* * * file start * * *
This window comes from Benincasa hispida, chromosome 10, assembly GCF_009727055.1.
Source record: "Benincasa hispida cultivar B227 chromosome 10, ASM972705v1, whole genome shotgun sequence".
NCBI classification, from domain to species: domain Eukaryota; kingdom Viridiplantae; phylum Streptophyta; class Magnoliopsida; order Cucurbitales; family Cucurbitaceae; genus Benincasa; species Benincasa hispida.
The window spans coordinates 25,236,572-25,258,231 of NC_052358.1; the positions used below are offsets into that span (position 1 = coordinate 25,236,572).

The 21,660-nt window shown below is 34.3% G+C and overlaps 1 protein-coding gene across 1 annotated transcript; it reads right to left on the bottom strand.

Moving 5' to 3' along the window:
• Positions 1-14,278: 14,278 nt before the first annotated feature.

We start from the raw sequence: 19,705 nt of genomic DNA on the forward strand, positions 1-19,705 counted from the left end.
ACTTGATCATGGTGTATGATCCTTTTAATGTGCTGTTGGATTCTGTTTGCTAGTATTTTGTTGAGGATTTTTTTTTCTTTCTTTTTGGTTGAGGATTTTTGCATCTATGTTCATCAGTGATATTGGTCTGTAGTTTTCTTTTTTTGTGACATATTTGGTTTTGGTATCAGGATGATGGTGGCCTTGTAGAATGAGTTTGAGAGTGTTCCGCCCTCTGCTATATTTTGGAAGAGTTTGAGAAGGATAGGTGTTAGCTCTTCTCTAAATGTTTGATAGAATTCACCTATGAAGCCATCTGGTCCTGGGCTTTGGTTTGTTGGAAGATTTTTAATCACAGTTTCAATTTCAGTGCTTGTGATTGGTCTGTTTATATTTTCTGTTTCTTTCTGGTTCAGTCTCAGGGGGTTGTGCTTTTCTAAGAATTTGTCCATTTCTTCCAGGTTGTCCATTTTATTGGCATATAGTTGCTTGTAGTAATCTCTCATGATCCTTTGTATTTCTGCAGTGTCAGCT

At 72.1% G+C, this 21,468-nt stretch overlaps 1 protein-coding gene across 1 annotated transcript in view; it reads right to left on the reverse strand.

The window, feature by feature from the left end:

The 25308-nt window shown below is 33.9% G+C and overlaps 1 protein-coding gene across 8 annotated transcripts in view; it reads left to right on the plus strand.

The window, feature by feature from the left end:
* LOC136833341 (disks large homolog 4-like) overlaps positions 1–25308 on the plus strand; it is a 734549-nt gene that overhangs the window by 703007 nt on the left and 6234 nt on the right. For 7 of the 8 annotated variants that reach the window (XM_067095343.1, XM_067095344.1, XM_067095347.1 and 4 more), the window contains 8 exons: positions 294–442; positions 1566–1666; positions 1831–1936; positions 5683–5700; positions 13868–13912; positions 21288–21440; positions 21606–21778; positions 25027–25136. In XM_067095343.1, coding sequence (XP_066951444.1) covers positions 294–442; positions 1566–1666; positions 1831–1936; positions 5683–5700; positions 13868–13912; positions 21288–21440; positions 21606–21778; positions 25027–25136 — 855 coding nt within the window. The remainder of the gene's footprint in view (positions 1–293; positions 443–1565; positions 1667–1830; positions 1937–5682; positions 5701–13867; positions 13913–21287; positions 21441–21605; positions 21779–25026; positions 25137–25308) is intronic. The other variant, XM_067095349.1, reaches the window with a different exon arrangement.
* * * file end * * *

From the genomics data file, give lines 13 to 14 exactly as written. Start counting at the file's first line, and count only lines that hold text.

The window, feature by feature from the left end:
* LOC136833341 (disks large homolog 4-like) overlaps positions 1–25308 on the plus strand; it is a 734549-nt gene that overhangs the window by 703007 nt on the left and 6234 nt on the right. For 7 of the 8 annotated variants that reach the window (XM_067095343.1, XM_067095344.1, XM_067095347.1 and 4 more), the window contains 8 exons: positions 294–442; positions 1566–1666; positions 1831–1936; positions 5683–5700; positions 13868–13912; positions 21288–21440; positions 21606–21778; positions 25027–25136. In XM_067095343.1, coding sequence (XP_066951444.1) covers positions 294–442; positions 1566–1666; positions 1831–1936; positions 5683–5700; positions 13868–13912; positions 21288–21440; positions 21606–21778; positions 25027–25136 — 855 coding nt within the window. The remainder of the gene's footprint in view (positions 1–293; positions 443–1565; positions 1667–1830; positions 1937–5682; positions 5701–13867; positions 13913–21287; positions 21441–21605; positions 21779–25026; positions 25137–25308) is intronic. The other variant, XM_067095349.1, reaches the window with a different exon arrangement.